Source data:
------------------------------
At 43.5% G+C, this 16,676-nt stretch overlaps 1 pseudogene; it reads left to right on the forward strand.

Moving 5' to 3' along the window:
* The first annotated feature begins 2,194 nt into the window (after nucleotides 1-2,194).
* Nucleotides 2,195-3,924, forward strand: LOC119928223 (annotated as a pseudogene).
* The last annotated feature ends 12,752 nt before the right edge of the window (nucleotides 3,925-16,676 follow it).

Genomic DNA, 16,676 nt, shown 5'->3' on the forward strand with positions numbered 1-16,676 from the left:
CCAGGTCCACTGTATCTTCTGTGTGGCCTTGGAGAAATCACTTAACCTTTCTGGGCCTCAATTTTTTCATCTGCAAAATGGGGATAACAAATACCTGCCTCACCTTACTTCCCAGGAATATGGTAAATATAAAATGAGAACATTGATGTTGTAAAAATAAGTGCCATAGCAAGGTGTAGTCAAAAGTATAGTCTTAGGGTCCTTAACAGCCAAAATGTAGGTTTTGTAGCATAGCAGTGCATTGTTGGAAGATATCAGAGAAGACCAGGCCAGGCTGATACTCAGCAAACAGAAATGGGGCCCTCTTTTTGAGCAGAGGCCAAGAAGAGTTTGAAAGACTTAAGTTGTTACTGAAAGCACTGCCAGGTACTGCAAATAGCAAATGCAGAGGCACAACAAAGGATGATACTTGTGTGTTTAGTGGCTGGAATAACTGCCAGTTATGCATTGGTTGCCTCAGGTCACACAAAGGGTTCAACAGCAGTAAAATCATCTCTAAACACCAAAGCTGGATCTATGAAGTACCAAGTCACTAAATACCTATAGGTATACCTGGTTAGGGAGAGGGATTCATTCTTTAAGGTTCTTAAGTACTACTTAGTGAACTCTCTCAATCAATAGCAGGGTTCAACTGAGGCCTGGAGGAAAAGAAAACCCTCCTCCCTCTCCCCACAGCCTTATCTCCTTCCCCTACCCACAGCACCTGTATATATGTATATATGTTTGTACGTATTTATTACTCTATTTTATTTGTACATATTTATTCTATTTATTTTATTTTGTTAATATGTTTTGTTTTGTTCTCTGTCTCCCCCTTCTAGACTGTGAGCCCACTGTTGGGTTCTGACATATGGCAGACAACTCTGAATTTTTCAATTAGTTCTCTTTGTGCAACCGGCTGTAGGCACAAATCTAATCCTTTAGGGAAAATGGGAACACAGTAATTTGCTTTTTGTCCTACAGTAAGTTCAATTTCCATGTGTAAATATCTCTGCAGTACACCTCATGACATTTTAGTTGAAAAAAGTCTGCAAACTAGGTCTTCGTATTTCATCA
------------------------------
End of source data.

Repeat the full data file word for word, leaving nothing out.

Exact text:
At 43.5% G+C, this 16,676-nt stretch overlaps 1 pseudogene; it reads left to right on the forward strand.

Moving 5' to 3' along the window:
* The first annotated feature begins 2,194 nt into the window (after nucleotides 1-2,194).
* Nucleotides 2,195-3,924, forward strand: LOC119928223 (annotated as a pseudogene).
* The last annotated feature ends 12,752 nt before the right edge of the window (nucleotides 3,925-16,676 follow it).

Genomic DNA, 16,676 nt, shown 5'->3' on the forward strand with positions numbered 1-16,676 from the left:
CCAGGTCCACTGTATCTTCTGTGTGGCCTTGGAGAAATCACTTAACCTTTCTGGGCCTCAATTTTTTCATCTGCAAAATGGGGATAACAAATACCTGCCTCACCTTACTTCCCAGGAATATGGTAAATATAAAATGAGAACATTGATGTTGTAAAAATAAGTGCCATAGCAAGGTGTAGTCAAAAGTATAGTCTTAGGGTCCTTAACAGCCAAAATGTAGGTTTTGTAGCATAGCAGTGCATTGTTGGAAGATATCAGAGAAGACCAGGCCAGGCTGATACTCAGCAAACAGAAATGGGGCCCTCTTTTTGAGCAGAGGCCAAGAAGAGTTTGAAAGACTTAAGTTGTTACTGAAAGCACTGCCAGGTACTGCAAATAGCAAATGCAGAGGCACAACAAAGGATGATACTTGTGTGTTTAGTGGCTGGAATAACTGCCAGTTATGCATTGGTTGCCTCAGGTCACACAAAGGGTTCAACAGCAGTAAAATCATCTCTAAACACCAAAGCTGGATCTATGAAGTACCAAGTCACTAAATACCTATAGGTATACCTGGTTAGGGAGAGGGATTCATTCTTTAAGGTTCTTAAGTACTACTTAGTGAACTCTCTCAATCAATAGCAGGGTTCAACTGAGGCCTGGAGGAAAAGAAAACCCTCCTCCCTCTCCCCACAGCCTTATCTCCTTCCCCTACCCACAGCACCTGTATATATGTATATATGTTTGTACGTATTTATTACTCTATTTTATTTGTACATATTTATTCTATTTATTTTATTTTGTTAATATGTTTTGTTTTGTTCTCTGTCTCCCCCTTCTAGACTGTGAGCCCACTGTTGGGTTCTGACATATGGCAGACAACTCTGAATTTTTCAATTAGTTCTCTTTGTGCAACCGGCTGTAGGCACAAATCTAATCCTTTAGGGAAAATGGGAACACAGTAATTTGCTTTTTGTCCTACAGTAAGTTCAATTTCCATGTGTAAATATCTCTGCAGTACACCTCATGACATTTTAGTTGAAAAAAGTCTGCAAACTAGGTCTTCGTATTTCATCA